On other matters, the Prime Minister said the discovery of hundreds of unmarked graves of children who attended residential schools in Canada has shaken Canadians. He said it has understandably triggered “an awful lot of anger and grief,” in Indigenous communities across the land as well.

Mr. Trudeau said the grim discoveries have produced a seminal moment that will allow Ottawa to push ahead more aggressively with its reconciliation agenda. He took issue with criticism that his government has not moved fast enough in addressing the concerns and needs of the country’s Indigenous peoples. Of the 94 calls to action in the 2015 Truth and Reconciliation Commission report, the Trudeau government has enacted only 13. Some steps have been taken on 60, while no progress has been made on 21 others.

The Prime Minister pointed to an announcement he made this week in Saskatchewan at the Cowessess First Nation. A landmark agreement returned child-welfare responsibilities to the Cowessess in an effort to reduce the number of Indigenous children in foster care. It was his first visit to the nation since the preliminary discovery last month of 751 unmarked graves near the former Marieval Residential School.

“Some were saying that we were only there because of the discoveries of the unmarked graves,” Mr. Trudeau said. “The fact is, that announcement was five years in the making. These policies take time, and involve a tremendous amount of consultation. I know people are impatient, you’re impatient, but you have to do it the right way. It has to result in lasting change.”

He said reconciliation was not something that just governments needed to embark on, but every Canadian as well. While residential schools taught Indigenous children that they had no culture, no language, that their way of life had no value, he said, non-Indigenous children were being taught that as well.

“The wrong-headed teachings of the residential schools were also implanted into all Canadians through our school system. It led us to come out of our schools and institutions in the 20th century not grounded in respect and understanding and worth and value of Indigenous peoples.

“So there is a healing journey for Indigenous people to work on because of the trauma we’ve inflicted on them over generations, but there is also a healing journey that we have to have as individuals and institutions that have at their base a conception of the lack of worth that is not true.”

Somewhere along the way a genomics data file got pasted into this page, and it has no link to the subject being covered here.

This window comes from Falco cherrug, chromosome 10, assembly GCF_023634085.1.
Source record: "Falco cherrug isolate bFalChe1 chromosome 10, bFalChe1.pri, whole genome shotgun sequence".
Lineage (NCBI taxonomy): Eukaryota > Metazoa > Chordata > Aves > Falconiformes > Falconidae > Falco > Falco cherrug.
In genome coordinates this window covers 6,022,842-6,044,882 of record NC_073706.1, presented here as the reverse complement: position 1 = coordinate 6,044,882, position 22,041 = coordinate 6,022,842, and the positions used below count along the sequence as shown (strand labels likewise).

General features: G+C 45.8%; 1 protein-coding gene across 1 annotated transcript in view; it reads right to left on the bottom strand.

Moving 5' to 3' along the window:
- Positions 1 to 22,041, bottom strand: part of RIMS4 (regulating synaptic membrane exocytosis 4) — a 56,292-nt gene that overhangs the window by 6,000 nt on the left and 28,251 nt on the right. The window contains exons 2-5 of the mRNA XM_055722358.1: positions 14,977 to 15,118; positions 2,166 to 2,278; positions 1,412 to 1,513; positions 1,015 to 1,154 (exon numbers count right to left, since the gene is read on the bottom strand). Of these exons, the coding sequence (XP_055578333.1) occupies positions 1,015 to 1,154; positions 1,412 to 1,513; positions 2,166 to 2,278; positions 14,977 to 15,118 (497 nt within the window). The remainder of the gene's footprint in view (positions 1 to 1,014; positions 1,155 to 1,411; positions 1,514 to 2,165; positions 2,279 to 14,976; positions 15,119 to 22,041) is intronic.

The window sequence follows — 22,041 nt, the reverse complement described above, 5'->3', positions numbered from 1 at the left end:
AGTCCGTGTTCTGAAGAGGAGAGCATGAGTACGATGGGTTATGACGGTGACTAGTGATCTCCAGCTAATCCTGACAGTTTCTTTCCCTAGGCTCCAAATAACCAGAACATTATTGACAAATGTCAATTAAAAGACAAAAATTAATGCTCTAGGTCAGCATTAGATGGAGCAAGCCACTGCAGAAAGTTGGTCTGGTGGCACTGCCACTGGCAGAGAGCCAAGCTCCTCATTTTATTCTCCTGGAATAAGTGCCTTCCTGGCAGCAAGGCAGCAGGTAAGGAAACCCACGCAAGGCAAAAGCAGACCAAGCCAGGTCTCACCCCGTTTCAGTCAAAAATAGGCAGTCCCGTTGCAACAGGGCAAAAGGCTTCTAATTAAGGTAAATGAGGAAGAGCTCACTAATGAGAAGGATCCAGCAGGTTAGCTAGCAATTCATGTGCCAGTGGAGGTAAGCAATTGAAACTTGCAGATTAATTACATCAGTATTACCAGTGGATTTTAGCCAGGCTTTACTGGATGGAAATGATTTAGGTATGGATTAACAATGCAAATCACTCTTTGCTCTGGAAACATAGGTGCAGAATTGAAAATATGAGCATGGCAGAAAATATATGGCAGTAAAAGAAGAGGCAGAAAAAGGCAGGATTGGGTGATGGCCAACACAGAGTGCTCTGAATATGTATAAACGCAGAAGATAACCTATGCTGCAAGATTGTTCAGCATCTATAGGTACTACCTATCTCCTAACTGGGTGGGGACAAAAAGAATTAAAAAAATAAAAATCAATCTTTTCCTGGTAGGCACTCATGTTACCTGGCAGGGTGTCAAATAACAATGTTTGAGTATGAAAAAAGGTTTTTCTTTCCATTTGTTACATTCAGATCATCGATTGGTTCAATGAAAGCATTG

Meantime, the Prime Minister spent part of his time in B.C. speaking to emergency-response officials involved in the devastating fire that effectively wiped out the town of Lytton.

Mr. Trudeau said the government has been investing in flood-plain protection and developing better strategies on disaster management response. However, the Liberals remain in the early stages of putting together a national climate-adaptation plan. Specific plans to deal with emergencies such as forest fires and floods aren’t expected to be finished until late next year, and it may be 2023 before there is any funding made available to support those measures.

The Prime Minister said the government has a target of protecting 25 per cent of Canada’s natural habitats. He said wetlands can serve as a firebreak, and a more resilient, biodiverse ecosystem is more resistant to floods and fires.

“Those are things we are doing now that we can accelerate,” he said.

He said the fires and a horrible June heat wave that set more than 1,200 new temperature records across North America have provided the Liberal government with an opportunity to bolster its climate change agenda.

“We simply have to be even more aggressive in our thoughts,” the Prime Minister said. “We recently announced that there will only be zero-emission vehicles sold in Canada by 2035, for light trucks and cars. This creates a positive feedback loop.

“When you begin to make a shift, suddenly the opportunities, the market shifts, the business cases, the pitch to shareholders in investing in capital upgrades, suddenly everything becomes easier and you get a positive feedback loop. I think that’s what you’re seeing now.”

He likened fighting climate change to turning a big ship in the ocean. At first, it doesn’t feel like the boat is moving at all. He said eventually – in the case of climate change policy, we’re talking decades – movement begins to accelerate.

“I think we’ve reached a point over the past five years where you can feel the momentum shift and not a second too soon,” said the Prime Minister.

“People have said we didn’t do it quickly enough. Well, you can’t flip something like the Canadian economy quickly. You need to turn it with steady pressure that pushes back against the inertia of ‘we’ve always done things this way.’ We’re going with the flow now and have real momentum.”